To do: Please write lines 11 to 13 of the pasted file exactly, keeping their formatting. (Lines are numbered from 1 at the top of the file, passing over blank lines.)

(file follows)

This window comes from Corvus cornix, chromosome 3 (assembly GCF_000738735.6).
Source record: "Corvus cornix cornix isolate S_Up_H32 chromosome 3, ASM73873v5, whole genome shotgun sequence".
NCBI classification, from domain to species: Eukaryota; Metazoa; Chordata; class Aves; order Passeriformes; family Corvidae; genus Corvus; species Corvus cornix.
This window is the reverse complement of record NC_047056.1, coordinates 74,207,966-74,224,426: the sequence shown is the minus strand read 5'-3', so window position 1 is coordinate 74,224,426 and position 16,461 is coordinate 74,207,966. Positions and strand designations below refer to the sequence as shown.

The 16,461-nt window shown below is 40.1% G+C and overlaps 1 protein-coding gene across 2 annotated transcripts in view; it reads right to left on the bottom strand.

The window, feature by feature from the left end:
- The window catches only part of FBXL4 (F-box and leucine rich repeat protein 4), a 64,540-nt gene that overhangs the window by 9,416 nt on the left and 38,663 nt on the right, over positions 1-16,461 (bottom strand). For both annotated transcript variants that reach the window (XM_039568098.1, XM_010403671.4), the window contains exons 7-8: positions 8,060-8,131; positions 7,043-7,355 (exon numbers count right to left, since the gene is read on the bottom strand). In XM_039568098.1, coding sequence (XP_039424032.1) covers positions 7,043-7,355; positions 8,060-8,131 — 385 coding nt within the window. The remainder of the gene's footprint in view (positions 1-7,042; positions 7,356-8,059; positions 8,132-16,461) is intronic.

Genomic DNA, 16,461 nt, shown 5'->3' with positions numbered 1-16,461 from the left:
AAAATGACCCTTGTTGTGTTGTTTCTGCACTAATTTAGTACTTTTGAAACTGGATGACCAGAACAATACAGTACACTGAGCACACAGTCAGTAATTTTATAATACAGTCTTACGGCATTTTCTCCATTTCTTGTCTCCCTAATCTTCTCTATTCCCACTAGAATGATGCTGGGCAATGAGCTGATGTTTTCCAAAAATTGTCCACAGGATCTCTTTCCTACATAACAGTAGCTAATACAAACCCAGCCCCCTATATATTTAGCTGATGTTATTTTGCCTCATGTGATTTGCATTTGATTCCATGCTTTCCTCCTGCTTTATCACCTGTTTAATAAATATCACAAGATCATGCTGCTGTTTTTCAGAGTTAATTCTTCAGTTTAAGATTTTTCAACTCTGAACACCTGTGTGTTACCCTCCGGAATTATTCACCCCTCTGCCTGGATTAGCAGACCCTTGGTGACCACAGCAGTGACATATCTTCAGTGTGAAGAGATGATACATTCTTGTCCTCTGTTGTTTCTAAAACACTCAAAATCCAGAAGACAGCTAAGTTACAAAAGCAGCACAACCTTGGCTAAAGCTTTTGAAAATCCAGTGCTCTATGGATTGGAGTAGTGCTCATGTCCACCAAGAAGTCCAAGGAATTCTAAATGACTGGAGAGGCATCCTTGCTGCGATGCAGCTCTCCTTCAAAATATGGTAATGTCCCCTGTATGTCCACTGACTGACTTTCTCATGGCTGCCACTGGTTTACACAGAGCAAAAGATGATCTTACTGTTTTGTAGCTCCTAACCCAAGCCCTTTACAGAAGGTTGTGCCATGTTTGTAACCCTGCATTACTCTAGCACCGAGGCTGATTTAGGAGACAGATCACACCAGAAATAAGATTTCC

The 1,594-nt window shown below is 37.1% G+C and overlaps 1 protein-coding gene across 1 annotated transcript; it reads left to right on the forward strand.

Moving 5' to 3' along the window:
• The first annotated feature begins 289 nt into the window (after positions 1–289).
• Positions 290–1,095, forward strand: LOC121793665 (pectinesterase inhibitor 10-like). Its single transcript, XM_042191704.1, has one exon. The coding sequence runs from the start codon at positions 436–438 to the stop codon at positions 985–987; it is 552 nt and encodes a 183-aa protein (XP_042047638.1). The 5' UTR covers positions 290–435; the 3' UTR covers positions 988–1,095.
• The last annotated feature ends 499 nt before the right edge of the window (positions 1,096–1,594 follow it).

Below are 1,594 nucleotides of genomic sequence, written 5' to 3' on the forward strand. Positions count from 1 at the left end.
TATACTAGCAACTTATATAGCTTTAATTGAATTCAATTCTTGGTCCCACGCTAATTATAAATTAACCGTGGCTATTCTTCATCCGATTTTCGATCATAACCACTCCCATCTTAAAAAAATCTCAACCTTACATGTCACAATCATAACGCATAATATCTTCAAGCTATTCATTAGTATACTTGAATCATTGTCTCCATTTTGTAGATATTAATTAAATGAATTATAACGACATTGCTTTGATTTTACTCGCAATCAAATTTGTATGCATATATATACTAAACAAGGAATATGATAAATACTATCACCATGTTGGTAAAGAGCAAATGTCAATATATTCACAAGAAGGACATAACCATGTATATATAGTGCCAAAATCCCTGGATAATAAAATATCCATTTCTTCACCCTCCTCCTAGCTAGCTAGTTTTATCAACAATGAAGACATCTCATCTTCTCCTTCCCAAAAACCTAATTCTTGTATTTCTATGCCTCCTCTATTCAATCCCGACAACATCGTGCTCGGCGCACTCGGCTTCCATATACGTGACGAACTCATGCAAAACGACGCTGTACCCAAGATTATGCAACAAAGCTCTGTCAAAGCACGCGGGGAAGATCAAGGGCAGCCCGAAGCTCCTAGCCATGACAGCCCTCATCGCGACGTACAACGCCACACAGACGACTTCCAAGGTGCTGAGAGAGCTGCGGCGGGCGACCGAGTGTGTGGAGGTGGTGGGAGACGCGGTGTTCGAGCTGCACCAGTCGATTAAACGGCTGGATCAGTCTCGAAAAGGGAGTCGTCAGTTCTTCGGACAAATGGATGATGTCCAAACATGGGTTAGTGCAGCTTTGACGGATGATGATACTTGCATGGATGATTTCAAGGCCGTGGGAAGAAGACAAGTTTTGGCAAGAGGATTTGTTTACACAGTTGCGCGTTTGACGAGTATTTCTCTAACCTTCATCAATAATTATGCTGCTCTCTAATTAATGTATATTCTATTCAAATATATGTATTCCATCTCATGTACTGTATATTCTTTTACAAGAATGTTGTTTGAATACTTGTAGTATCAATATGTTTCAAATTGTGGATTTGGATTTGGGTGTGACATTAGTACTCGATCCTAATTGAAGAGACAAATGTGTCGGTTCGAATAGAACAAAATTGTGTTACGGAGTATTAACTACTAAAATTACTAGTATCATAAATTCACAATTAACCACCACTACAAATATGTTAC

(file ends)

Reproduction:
Moving 5' to 3' along the window:
• The first annotated feature begins 289 nt into the window (after positions 1–289).
• Positions 290–1,095, forward strand: LOC121793665 (pectinesterase inhibitor 10-like). Its single transcript, XM_042191704.1, has one exon. The coding sequence runs from the start codon at positions 436–438 to the stop codon at positions 985–987; it is 552 nt and encodes a 183-aa protein (XP_042047638.1). The 5' UTR covers positions 290–435; the 3' UTR covers positions 988–1,095.